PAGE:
Resist expulsion of partner
- John Deane
- Updated: Wed, 7th Dec 2016
Our client, an architect, was being forced out of an LLP architects’ practice by the other two members.
Our approach to resolve the LLP dispute
We were instructed by the LLP member, and:
- Confirmed that even in the absence of an LLP agreement, our client had certain rights that he was entitled to exercise.
- Presented a petition at court for the LLP’s winding up on just and equitable grounds.
- Brokered a settlement for our client, whereby our client withdrew his court petition in return for the sale of his share to the remaining LLP members.
Build-up to expulsion of partner
Three members incorporated and set up an LLP architectural practice in 2011. The three members believed incorporating an LLP would formally structure their relationship. Before 2011, they simply worked and marketed the business under a mutual name. Unfortunately, the three members did not draw up a formal written LLP agreement.
Events leading to an LLP exit
In late 2015, the members’ relationship deteriorated. In early January 2016, the other two members endeavoured to remove our client from the LLP. The pair:
- Removed his right of entry and use of the IT system;
- Locked him out of the office;
- Deleted his profile from the LLP’s website;
- Informed clients he no longer worked for the LLP;
- Took over his clients.
The rights of an LLP member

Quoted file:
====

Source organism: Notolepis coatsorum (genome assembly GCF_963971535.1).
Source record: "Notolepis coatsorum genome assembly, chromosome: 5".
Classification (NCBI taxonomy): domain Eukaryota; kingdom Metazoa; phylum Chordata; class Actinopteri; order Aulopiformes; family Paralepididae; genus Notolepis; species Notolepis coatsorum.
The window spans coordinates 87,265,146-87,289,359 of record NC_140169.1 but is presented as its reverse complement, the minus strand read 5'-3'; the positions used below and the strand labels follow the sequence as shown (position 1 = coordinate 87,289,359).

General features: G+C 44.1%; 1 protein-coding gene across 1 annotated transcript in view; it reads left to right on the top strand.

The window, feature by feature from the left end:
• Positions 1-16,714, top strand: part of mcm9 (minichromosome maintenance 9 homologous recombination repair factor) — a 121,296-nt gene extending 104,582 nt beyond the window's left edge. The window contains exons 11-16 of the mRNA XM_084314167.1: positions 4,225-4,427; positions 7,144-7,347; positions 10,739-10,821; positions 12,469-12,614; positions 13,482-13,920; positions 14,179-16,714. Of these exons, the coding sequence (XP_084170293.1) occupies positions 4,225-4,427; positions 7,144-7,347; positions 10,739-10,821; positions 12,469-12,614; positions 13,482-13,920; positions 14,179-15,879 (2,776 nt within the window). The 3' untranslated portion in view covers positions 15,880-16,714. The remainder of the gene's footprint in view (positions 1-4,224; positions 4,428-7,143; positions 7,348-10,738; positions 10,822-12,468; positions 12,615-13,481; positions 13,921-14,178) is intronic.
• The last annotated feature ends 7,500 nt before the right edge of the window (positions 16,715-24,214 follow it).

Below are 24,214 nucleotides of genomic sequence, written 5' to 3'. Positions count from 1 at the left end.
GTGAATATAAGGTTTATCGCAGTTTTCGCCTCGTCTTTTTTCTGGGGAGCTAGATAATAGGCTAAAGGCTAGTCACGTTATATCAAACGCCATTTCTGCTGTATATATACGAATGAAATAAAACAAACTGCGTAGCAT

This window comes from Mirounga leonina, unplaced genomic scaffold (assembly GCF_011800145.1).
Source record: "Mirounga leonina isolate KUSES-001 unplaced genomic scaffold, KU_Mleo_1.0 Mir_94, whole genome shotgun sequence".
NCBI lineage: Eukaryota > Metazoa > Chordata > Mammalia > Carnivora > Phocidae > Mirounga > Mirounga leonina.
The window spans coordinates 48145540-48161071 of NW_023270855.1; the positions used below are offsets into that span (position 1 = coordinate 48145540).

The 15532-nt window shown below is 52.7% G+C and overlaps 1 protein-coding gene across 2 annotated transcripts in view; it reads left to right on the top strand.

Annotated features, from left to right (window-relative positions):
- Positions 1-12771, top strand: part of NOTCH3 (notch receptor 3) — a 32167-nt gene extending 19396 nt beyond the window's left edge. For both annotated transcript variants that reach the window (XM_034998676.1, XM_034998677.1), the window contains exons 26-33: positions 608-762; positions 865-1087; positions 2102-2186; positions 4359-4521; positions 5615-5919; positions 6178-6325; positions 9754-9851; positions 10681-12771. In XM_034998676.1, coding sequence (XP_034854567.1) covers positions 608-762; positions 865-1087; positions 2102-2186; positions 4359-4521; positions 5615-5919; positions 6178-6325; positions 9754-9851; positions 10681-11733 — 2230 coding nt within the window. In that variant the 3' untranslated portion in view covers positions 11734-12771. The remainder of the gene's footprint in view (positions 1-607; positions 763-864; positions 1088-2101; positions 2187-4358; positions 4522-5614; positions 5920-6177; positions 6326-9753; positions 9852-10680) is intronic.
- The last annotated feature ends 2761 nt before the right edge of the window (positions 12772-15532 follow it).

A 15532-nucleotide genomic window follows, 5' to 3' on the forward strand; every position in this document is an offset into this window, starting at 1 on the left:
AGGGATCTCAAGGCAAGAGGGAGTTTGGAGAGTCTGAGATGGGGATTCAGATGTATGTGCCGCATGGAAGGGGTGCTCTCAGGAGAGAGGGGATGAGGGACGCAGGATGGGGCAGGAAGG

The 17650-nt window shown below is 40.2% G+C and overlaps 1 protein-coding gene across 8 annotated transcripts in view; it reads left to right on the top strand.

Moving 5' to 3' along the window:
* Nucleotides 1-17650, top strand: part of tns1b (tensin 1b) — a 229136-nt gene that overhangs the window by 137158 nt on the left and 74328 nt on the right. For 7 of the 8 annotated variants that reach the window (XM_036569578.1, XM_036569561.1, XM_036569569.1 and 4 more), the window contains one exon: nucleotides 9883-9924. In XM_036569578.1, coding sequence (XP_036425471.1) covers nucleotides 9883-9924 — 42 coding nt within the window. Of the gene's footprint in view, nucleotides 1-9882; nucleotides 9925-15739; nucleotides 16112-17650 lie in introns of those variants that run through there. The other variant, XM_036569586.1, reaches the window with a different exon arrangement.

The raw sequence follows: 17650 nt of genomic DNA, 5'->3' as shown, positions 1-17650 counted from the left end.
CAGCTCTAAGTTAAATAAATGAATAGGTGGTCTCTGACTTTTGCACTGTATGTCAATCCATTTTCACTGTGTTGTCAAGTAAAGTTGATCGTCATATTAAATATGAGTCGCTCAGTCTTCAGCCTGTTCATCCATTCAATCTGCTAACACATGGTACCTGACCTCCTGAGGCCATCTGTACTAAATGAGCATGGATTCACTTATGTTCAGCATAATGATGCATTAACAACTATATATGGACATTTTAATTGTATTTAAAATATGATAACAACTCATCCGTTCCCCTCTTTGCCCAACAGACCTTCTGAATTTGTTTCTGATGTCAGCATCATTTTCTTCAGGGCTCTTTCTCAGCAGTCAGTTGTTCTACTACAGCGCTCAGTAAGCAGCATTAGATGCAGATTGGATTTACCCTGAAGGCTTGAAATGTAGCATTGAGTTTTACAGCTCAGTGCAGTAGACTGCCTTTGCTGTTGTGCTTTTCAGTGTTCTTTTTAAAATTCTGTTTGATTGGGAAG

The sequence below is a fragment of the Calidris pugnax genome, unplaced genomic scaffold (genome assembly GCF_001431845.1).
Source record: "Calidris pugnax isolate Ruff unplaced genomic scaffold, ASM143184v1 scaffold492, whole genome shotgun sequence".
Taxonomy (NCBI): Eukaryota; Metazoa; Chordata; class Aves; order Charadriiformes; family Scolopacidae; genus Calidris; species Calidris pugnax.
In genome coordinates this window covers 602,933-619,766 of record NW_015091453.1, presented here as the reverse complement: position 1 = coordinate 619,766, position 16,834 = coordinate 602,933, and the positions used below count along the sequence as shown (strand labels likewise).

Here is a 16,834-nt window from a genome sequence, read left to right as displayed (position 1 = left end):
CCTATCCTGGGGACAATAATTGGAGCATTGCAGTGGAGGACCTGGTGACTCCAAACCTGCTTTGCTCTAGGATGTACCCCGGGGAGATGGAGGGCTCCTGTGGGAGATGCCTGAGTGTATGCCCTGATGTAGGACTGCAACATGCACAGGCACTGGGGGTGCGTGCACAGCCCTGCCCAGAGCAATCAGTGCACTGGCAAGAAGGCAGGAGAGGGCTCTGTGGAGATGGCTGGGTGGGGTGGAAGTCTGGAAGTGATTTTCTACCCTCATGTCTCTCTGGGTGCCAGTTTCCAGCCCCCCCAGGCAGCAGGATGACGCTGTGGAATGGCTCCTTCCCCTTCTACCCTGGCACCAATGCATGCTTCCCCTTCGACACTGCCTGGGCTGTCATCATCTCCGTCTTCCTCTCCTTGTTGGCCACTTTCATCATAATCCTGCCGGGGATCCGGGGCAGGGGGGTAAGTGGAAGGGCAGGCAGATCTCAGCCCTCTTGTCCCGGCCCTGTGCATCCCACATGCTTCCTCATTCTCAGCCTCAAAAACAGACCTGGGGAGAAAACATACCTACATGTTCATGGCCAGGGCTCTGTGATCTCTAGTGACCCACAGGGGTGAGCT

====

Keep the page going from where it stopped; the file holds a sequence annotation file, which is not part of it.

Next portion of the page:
Following these actions, our client asserted the fact that he remained a member of the LLP. He attempted to resolve the situation to avoid legal costs: if the two members purchased his shares for fair value, he would willingly retire from the LLP. The two members rejected our client’s offer.
There was no onus upon our client to make such an offer. Usually, the remaining LLP members avoid litigation costs by offering to purchase the departing member’s shares.
If no written LLP agreement
We were instructed to resolve the dispute. There was no written LLP agreement. However, there were oral “agreements” concerning some terms. Naturally, the members fundamentally disagreed as to what those terms stated.
With no written or clear oral agreement, the provisions in the Limited Liability Partnership Regulations 2001 apply. The default provisions state:
- All members are entitled to equally share the LLP’s capital and profits;
- Every member may take part in the LLP’s management;
- No majority of the members can remove any member, unless a power to do so has been considered by express agreement between the members.
The questions in this case were therefore:
- Was there a power to remove our client; and if so,
- Was he validly removed from the LLP; and if not,
- Was the removal of our client from the LLP, conduct which was unfairly prejudicial entitling our client to bring a claim before the court.
Our arguments to resist the partners’ expulsion
Our case was that:
- The removal of our client was invalid;
- There was no power to remove or expel our client;
- There was no formal LLP agreement;
- The members had not reached any clear oral agreement as to how they would remove a member.